The concept of inspiration can be applied to almost any goal or situation anyone has.  You need inspiration for an amazing essay, inspiration to win the big game, inspiration to create a work.  I need (and lack) inspiration for this blog.  Maybe it’s the March blues…it’s too early for it to be the “ides of March” as we have all been warned about through Shakespeare’s writ.  However, regardless of what the inspiration is for, the concept of inspiration is that you are aiming to achieve something great, something even better than usual.  It’s about putting out your best work, and ultimately, a representation of your best self for all to see.

To me, inspiration cannot be forced, but you can certainly help yourself along.  I am not an artist, but I live with one.  Each project she decides to ultimately create comes from hours of thinking, not-thinking, overthinking….until eventually something clicks.  Maybe she sees a photograph she loves of one of her friends and absolutely has to paint the face.  Another time, I know she was absentmindedly unraveling a thread and that’s when genius struck.  Sometimes the idea works, other times she hates it and it’s back to square one.  I feel that this happens often in all disciplines.  After all, Oscar Wilde was the one who said “I spent the entire morning inserting a comma; I spent the whole afternoon removing it again.”

Inspiration strikes, only to be whisked away again.  The worst is when inspiration occurs in the middle of the night.  You jolt upwards, wide awake at 3:38 am or some ridiculous time such as that, smiling.  You’ve awoken and had a marvelous idea.  The creative process is over!  Content you drift back to sleep….you awake at 7 am to your alarm.  You know you had thought of something, now if you could only remember what it was….

Looking for inspiration is an ongoing quest I feel that every human being experiences in their life.  Whether they are consciously always awaiting it, unconsciously stumbling upon it, channeling it only when needed….we all experience a need or want or flash of inspiration at some point.  And what a wonderful feeling it is.  One of my best moments of inspiration actually came from an incredibly explicit song.  For an energetic group of 19 to 21 year old girls, this song was hilarious in it’s explicitness.  I think we liked it mostly because of how obscene the lyrics were, to the point where the whole thing had become a joke.  And then, one day in the library, while talking about how easy it was in the modern age to find out someone’s entire life story on the Internet, inspiration took hold in my mind.  Instead of doing my homework, I instead chose to pen a parody of this explicit song’s lyrics, but have it talk about the phenomenon known as “Facebook creeping”. I was done the lyrics in half an hour and it was amazing.  I showed my friends who knew the original lyrics and everyone agreed that these new lyrics were even better than the old ones.  The whole thing was very Weird Al Yankovic, and for whatever reason I was absurdly proud of my lyrics and of course, posted them on Facebook.  Unfortunately, I don’t have my own parody video but my brother and I absolutely loved Weird Al when we were younger, so here it my own personal fave from him, “Eat It” inspired by the King of Pop’s “Beat It”.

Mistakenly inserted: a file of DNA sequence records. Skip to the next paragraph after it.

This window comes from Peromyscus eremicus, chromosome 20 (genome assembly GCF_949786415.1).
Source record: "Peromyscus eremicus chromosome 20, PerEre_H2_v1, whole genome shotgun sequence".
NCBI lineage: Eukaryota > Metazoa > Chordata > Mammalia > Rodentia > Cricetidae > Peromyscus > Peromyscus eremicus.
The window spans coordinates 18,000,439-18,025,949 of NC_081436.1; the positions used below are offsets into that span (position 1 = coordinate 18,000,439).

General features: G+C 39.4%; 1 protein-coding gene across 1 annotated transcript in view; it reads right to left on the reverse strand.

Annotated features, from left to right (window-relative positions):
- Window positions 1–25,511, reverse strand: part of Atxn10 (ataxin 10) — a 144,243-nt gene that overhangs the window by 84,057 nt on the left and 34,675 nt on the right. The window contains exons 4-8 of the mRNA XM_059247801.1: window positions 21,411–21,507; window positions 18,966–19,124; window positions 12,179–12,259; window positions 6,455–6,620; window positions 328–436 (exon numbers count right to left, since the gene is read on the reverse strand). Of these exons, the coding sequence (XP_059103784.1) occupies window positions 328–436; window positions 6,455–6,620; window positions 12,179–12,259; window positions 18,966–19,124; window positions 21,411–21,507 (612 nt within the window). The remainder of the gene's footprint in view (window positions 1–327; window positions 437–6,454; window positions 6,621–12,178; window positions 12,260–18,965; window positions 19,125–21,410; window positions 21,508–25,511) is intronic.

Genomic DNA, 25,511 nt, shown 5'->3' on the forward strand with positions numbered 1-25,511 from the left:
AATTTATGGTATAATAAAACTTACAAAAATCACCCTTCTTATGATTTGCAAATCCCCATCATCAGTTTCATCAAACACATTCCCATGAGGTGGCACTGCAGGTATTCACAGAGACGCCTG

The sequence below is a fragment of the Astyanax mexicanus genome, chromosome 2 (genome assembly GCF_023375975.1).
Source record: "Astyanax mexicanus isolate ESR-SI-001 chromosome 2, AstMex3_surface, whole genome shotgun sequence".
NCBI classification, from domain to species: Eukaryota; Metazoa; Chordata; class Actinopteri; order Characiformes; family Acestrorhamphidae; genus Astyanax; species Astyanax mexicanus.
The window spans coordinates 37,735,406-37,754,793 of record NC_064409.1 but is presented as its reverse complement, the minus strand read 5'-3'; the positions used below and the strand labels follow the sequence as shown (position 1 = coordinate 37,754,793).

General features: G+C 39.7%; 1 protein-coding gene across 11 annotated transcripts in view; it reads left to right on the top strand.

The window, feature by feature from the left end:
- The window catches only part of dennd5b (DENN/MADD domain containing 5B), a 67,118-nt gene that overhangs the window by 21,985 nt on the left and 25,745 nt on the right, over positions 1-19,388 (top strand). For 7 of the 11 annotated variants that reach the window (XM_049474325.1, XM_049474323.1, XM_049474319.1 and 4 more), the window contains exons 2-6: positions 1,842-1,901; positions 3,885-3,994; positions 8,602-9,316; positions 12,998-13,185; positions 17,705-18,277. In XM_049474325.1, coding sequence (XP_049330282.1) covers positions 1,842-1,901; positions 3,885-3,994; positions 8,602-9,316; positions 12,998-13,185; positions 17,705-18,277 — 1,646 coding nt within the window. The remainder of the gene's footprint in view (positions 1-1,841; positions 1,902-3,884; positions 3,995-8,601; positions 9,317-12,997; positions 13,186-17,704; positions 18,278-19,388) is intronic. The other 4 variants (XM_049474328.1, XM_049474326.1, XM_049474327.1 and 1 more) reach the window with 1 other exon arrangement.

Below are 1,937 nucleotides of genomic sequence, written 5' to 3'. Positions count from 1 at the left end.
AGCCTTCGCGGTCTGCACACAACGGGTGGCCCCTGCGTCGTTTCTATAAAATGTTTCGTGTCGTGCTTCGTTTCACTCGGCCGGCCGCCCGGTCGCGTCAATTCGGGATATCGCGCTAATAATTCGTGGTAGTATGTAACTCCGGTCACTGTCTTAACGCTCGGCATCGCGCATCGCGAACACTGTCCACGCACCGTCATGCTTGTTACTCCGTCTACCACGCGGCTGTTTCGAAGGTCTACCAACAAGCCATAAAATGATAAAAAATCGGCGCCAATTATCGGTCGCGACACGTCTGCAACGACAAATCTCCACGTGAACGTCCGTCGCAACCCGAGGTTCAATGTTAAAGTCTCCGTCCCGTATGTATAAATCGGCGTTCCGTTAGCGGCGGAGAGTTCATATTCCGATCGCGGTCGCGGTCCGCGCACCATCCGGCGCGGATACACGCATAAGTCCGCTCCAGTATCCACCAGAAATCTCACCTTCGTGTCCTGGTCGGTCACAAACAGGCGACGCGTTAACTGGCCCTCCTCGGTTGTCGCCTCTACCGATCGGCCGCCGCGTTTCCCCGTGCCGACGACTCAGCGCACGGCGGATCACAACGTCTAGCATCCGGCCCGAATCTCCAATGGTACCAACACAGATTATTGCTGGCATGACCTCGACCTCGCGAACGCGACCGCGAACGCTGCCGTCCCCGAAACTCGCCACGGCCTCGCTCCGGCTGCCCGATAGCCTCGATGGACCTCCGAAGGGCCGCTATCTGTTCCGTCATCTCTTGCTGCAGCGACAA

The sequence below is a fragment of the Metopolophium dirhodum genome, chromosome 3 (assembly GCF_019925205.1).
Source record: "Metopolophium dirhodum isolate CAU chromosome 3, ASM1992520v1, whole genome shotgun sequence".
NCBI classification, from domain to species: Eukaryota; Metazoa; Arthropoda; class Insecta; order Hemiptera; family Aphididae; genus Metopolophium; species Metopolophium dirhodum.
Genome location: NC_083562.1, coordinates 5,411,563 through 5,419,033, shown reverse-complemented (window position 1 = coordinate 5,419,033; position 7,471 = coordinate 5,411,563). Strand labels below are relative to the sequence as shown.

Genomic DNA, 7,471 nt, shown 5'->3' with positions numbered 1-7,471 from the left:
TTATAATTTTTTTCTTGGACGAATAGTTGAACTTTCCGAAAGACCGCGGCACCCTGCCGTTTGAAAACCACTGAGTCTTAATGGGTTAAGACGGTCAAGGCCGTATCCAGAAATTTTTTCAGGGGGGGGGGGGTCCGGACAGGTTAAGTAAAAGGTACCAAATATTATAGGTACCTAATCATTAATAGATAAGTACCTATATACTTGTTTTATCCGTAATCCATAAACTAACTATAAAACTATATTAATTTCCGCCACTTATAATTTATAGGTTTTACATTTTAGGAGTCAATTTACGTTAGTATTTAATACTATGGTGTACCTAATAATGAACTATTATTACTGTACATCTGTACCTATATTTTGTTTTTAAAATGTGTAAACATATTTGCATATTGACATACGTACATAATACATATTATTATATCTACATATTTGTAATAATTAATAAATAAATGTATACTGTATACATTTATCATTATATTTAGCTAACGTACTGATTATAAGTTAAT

Now how’s that for parody art?!

That’s all for now!  I promise I’ll have something new and interesting this weekend about today’s class!

Brit

March 1st: Photography’s Stories

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Ahoy, ahoy!

Reading break is over and March in Sackville has come in like a lion with another vicious dump of snow last night…I find it hard to believe that I have been writing this blog for five months now!  I feel like I have learned so much about my own ability to reflect on artists, movements and pieces.  I hope my entries have shown steady improvement in both content and clarification for my readers!

Today we’ve moved into photography.  I always love looking at photography that came before digital.  You can really tell that these artists had to work hard at their craft in order to perfect it.  I took a photography class once and I remember how difficult of a time I had getting my images to turn out just right in the wash.  I remember the frustration I would feel after unclipping several dried prints and examining them in the light only to realize that one was too dark, the other too light.  Sometimes I had not timed the exposure properly, other times there were fatal cross processed images.  Sometimes the film itself was the problem, and my apertures were set incorrectly.  And then it would be back to the drawing board, to pore over scribbled notes about how I went about developing and processing the first time around, in order to identify the mistake.  However, I had a lot of fun in that class and learned so much with that old camera of my dad’s.  But, at the end of the day, it seemed so much easier to just use a digital camera and then fix my mistakes later on the computer.